Report - - Stone House Alysum (Dartford), August 2011 | Other Sites | 28DaysLater.co.uk

Report - Stone House Alysum (Dartford), August 2011


28DL Member
28DL Member
I signed up a few years ago and done a report or two but due to inactivty my account got removed. I'm now back and have recently got right back into urban exploring so hopefully this is one of many reports. :) I've been to Stone House twice in 2 weeks now, both times we went in the pitch black and both times security were on site. After hearing that it won't be there for much longer we wanted to visit it before it was too late. If anyone fancies another trip feel free to e-mail me and we can arrange something. Both times I went with my friend Ross.

Stone House Hospital, formerly the City of London Lunatic Asylum, was a hospital and former mental illness treatment facility in Stone, near Dartford, Kent, in the United Kingdom. As of November, 2007 the hospital has been closed, and bids have been taken for its redevelopment to house luxury flats.

Stone House was originally constructed between 1862 and 1866 at the behest of the London Commissioners in Lunacy to provide for pauper lunatics from the London area at a cost of £65,000. The buildings were designed in a Gothic brick style by James Bunstone Bunning, and the facility accommodated 220 patients. The asylum grounds, at first 33 acres (130,000 m2) and later expanded to 140 acres (0.57 km2), included a working farm. Additions to the original buildings were made in 1874, 1878, and 1885, including an expanded female wing and a separate hospital building for patients with infectious diseases.

The first medical superintendent of the Asylum was Dr. Octavius Jepson, who served from the opening of the facility through 1887; on his death twelve years later, he was buried in the asylum's cemetery. He was succeeded by Dr. Ernest White, who served until his retirement in 1904. The third superintendent was Dr. Robert Hunter Steen, who was in turn succeeded in 1924 by Dr. William Robinson. Robinson retired in 1942, but due to wartime staff shortages his permanent replacement, Dr. Hardwick, was not appointed until 1946; on the takeover by NHS his new title became Physician Superintendent, which brought additional powers and responsibilities. He was succeeded upon his retirement in 1959 by Dr. Cates (1959-1963), who was the last to hold the title, as the NHS decided to delegate day-to-day operations to a chief Consulting Psychiatrist.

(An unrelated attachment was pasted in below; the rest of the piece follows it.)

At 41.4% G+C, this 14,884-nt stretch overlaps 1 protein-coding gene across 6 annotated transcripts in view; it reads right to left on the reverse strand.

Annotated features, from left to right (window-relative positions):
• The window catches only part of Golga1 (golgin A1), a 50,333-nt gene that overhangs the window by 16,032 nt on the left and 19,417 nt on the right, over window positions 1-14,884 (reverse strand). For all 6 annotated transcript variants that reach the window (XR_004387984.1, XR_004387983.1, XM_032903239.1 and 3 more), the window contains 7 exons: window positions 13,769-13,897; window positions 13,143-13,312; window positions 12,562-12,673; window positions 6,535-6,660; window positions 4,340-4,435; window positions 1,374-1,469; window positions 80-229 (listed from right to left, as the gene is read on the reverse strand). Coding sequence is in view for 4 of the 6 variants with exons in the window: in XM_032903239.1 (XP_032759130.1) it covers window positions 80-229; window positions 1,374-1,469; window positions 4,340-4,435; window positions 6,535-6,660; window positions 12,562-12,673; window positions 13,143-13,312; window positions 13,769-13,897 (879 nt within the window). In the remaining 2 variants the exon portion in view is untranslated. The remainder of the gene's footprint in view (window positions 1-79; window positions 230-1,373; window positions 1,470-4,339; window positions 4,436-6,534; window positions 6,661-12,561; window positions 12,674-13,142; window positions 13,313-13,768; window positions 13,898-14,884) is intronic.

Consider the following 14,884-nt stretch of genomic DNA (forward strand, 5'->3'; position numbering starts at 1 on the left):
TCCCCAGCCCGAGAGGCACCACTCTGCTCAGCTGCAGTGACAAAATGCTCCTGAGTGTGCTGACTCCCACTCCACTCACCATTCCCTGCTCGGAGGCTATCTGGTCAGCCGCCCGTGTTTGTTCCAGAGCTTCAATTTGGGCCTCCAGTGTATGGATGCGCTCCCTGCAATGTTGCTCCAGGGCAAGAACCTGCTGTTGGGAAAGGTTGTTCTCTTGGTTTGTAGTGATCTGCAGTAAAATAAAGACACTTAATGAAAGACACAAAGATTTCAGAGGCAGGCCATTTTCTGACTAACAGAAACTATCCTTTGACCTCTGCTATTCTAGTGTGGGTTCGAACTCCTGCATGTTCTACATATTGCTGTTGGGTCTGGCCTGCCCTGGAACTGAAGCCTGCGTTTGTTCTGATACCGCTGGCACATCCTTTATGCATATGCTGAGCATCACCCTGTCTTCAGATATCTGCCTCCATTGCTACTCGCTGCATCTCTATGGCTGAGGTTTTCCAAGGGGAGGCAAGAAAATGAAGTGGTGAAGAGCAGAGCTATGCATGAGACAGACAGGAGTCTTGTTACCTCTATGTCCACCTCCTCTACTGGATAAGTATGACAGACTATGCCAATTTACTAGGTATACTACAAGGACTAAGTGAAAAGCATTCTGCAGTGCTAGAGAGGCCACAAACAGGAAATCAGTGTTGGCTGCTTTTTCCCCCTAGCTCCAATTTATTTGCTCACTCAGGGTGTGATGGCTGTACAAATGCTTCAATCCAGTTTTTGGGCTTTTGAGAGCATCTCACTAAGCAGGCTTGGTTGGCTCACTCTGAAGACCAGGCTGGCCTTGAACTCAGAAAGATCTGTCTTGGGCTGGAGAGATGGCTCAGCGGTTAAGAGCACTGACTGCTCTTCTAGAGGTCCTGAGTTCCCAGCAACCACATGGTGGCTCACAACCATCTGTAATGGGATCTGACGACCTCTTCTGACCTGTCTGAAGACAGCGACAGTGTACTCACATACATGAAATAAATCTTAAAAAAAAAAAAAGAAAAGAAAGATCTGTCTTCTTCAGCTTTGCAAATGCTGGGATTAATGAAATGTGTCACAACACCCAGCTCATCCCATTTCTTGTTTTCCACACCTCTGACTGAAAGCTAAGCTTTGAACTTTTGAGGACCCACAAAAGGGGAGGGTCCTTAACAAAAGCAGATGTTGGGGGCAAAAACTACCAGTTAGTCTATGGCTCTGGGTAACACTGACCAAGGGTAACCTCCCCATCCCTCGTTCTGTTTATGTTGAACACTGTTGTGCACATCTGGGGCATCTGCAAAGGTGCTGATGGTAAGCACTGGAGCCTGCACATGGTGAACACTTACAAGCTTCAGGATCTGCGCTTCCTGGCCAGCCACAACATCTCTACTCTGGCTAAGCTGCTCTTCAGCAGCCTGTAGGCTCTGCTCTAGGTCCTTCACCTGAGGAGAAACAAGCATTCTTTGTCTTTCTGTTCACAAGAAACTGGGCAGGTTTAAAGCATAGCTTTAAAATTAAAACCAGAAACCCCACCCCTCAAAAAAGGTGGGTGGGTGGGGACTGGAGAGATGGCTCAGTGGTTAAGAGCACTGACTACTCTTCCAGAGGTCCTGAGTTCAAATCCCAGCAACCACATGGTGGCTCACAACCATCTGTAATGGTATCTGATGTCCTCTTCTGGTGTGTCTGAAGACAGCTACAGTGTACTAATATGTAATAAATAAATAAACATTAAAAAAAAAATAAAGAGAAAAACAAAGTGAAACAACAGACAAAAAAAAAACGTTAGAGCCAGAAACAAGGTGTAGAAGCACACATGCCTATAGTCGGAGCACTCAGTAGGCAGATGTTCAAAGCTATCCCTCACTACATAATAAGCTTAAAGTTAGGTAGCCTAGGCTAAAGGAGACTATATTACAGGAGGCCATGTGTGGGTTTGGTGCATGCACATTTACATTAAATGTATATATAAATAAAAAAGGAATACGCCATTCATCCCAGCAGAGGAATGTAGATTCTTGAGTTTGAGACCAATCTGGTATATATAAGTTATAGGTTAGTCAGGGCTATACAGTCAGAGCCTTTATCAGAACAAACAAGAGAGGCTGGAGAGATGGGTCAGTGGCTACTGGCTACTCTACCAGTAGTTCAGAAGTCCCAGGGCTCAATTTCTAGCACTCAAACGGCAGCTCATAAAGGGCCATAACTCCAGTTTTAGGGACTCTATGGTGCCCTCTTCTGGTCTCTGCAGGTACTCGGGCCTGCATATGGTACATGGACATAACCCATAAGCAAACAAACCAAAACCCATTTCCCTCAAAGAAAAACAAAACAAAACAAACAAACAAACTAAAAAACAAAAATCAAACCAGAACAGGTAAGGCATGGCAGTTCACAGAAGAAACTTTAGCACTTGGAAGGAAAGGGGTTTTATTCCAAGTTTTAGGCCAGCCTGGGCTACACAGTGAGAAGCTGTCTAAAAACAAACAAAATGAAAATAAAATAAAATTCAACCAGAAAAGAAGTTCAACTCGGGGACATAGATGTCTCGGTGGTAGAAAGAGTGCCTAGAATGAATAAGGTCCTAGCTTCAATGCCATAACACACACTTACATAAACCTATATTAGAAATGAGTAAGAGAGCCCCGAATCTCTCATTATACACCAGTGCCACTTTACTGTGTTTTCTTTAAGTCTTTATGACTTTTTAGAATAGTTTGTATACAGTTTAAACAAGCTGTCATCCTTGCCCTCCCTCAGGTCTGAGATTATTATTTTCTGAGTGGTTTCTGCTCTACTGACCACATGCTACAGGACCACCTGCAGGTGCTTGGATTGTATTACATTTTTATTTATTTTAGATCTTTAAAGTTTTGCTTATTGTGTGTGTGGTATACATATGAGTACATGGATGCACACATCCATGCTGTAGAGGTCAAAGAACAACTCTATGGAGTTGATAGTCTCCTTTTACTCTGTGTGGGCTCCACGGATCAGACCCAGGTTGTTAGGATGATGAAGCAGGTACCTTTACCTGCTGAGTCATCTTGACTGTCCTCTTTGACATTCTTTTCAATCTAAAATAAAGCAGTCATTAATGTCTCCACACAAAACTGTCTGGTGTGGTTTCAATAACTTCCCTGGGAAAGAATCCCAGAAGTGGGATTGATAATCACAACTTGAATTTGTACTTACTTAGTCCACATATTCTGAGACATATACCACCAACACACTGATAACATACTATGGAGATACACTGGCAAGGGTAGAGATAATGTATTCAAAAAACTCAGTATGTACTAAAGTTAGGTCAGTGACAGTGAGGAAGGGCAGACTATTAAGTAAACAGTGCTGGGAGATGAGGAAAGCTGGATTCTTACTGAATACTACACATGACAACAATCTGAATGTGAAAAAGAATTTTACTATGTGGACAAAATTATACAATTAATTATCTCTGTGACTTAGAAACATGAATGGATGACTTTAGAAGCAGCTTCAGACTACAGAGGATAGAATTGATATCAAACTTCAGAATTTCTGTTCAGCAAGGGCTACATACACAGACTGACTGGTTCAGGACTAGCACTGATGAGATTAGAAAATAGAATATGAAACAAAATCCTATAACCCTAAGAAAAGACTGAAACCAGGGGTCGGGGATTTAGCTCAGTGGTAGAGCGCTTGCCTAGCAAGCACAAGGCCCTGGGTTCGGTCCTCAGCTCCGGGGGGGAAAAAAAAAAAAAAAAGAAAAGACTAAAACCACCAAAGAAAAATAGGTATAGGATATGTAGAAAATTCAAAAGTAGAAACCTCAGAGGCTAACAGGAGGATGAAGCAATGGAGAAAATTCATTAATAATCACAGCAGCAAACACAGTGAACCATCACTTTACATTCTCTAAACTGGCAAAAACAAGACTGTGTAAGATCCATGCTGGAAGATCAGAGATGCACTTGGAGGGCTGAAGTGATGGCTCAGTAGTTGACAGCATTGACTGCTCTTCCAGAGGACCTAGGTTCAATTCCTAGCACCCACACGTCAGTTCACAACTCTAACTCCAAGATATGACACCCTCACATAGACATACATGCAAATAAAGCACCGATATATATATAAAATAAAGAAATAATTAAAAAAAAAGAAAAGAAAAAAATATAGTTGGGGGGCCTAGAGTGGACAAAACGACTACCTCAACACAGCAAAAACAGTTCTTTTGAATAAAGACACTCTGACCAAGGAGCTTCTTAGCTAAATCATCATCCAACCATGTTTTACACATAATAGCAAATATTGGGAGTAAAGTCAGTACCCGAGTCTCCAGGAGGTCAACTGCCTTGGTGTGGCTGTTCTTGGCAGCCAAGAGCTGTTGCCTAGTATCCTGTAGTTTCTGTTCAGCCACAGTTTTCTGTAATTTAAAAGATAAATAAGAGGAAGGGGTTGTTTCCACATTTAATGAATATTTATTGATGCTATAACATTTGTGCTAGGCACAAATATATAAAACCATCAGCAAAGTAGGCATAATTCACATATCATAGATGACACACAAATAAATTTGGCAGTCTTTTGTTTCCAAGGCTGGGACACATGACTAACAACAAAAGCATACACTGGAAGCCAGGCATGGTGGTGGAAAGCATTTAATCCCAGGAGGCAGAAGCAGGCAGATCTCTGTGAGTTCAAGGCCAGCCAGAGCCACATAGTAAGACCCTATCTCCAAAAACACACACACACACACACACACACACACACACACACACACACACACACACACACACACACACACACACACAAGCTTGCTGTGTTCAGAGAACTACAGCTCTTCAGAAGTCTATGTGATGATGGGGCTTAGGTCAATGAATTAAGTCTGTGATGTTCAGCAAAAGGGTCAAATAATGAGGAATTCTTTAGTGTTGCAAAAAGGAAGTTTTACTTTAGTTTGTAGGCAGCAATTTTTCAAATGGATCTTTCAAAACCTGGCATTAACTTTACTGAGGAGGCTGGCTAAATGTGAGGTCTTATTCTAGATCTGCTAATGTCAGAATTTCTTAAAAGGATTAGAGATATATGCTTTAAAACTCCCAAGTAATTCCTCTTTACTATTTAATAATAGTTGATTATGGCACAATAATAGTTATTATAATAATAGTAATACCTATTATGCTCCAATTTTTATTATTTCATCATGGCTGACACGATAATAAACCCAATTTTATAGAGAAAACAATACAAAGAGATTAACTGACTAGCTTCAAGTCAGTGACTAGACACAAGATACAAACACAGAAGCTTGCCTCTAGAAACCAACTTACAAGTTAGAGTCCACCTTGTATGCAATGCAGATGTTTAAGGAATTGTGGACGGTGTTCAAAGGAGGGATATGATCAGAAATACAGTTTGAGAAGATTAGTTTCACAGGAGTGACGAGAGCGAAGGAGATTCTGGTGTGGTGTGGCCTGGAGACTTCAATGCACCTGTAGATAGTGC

After 1892, the asylum was able to take "private" patients (patients whose fees were paid by their families, or from pensions). The influx of private patients resulted in a budget surplus, and enabled expansion and improvements of the asylum's facilities. In 1924 the facility was renamed the City of London Mental Hospital, and in 1948 it was taken over by the new National Health Service and became known as Stone House Hospital. A 1998 assessment by Thames Healthcare suggested that the hospital was not suited for modern healthcare; plans for the hospital's closure were initiated in 2003 by West Kent NHS.

Among its most famous patients was the poet and composer Ivor Gurney, who resided there from 1922 until his death in 1937.
Previous Reports:
August 2011 by obscurity
July 2011 by obscurity
July 2011 by space invader
July 2011 by 2wid
June 2011 by Keïteï
May 2011 by OliverGT
October 2010 by Ali_Explores
May 2010 by Maniac
April 2009 by rookinella
April 2009 by rigsby
April 2008 by Fiendicus












The hall was absolutely covered in dead pigeons, pigeon shit and absolutely stunk. It was also the way up to the highest point of the building though so we had to brave the long wooden ladder covered in shit to experience it: